By a “perforate” substrate is meant a mesh sheet having a plurality of holes spaced at regular intervals. Typically the holes (or vias) are of uniform size and shape. When the holes are circular, which is typical, the diameter of the holes is about 8 mil (203.2 microns). The holes may be larger or smaller as necessary, with the proviso that a hole is large enough to accommodate all the layers applied in the process of the present invention without becoming obstructed. The spacing of the holes is about 20 mils (508 microns) center-to-center, but again may be larger or smaller as necessary.
Prior to the application of the dielectric coating in step (b) described below, a layer of metal, usually copper, may be applied to the substrate to ensure optimum electrical conductivity. This layer of metal, as well as that applied in subsequent metallization steps, can be applied by conventional means, for example, by electroplating, metal vapor deposition techniques, and electroless plating. The layer of metal typically has a thickness of from 1 to 10 microns.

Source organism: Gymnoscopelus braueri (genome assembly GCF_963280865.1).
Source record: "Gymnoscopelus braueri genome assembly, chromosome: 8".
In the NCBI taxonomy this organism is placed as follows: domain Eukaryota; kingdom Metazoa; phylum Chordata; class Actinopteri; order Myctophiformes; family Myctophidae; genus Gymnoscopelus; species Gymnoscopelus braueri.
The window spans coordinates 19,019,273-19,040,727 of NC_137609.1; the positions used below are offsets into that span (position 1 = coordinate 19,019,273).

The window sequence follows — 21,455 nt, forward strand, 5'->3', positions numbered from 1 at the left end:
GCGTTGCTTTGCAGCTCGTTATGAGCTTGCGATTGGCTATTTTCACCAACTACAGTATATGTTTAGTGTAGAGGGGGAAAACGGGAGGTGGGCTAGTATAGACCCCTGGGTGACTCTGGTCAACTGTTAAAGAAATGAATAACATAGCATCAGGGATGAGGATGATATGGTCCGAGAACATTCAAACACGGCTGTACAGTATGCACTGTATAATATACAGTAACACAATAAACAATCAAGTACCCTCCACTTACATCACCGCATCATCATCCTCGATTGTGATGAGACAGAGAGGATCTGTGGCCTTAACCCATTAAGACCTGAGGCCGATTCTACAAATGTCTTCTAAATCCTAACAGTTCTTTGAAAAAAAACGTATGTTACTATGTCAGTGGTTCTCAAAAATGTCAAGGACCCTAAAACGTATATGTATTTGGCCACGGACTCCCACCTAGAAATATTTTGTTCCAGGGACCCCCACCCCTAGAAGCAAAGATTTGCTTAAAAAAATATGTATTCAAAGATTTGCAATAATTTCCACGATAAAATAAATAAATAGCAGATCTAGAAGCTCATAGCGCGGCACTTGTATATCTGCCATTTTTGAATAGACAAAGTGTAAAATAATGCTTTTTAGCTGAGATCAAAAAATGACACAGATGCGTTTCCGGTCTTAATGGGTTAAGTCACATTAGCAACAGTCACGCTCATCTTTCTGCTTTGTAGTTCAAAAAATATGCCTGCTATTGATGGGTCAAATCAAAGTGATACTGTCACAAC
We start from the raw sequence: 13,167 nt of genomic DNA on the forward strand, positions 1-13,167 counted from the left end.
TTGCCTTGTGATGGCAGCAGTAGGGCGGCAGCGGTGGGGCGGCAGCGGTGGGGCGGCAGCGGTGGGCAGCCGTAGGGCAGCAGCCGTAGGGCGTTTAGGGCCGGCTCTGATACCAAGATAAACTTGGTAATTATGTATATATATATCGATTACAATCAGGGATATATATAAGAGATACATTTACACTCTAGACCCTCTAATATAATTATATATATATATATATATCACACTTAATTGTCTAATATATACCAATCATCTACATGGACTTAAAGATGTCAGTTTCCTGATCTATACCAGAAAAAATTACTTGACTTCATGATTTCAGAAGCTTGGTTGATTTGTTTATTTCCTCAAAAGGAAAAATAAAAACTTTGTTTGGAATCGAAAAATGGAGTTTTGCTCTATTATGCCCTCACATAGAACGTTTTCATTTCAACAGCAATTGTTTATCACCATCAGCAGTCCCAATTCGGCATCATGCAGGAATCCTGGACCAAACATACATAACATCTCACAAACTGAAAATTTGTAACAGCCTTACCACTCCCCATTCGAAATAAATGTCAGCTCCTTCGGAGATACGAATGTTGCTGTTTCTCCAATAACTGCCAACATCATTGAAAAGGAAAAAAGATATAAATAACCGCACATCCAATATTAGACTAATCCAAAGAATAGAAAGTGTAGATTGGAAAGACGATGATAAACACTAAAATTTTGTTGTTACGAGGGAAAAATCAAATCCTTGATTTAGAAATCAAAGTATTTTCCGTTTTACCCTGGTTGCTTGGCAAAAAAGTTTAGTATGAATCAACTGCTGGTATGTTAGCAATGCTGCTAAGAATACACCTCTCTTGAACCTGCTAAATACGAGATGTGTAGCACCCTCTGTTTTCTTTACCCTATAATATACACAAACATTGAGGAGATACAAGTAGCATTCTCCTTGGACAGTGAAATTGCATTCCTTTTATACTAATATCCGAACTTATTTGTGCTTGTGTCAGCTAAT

As previously discussed, a dielectric coating is applied to all exposed surfaces of the substrate to form a conformal coating thereon. As used herein, in the specification and in the claims, by “conformal” film or coating is meant a film or coating having a substantially uniform thickness which conforms to the substrate topography, including the surfaces within (but, preferably, not occluding) the holes. The dielectric coating film thickness may be no more than 50 microns, usually no more than 25 microns, and typically no more than 20 microns. A lower film thickness is desirable for a variety of reasons. For example, a dielectric coating having a low film thickness allows for smaller scale circuitry.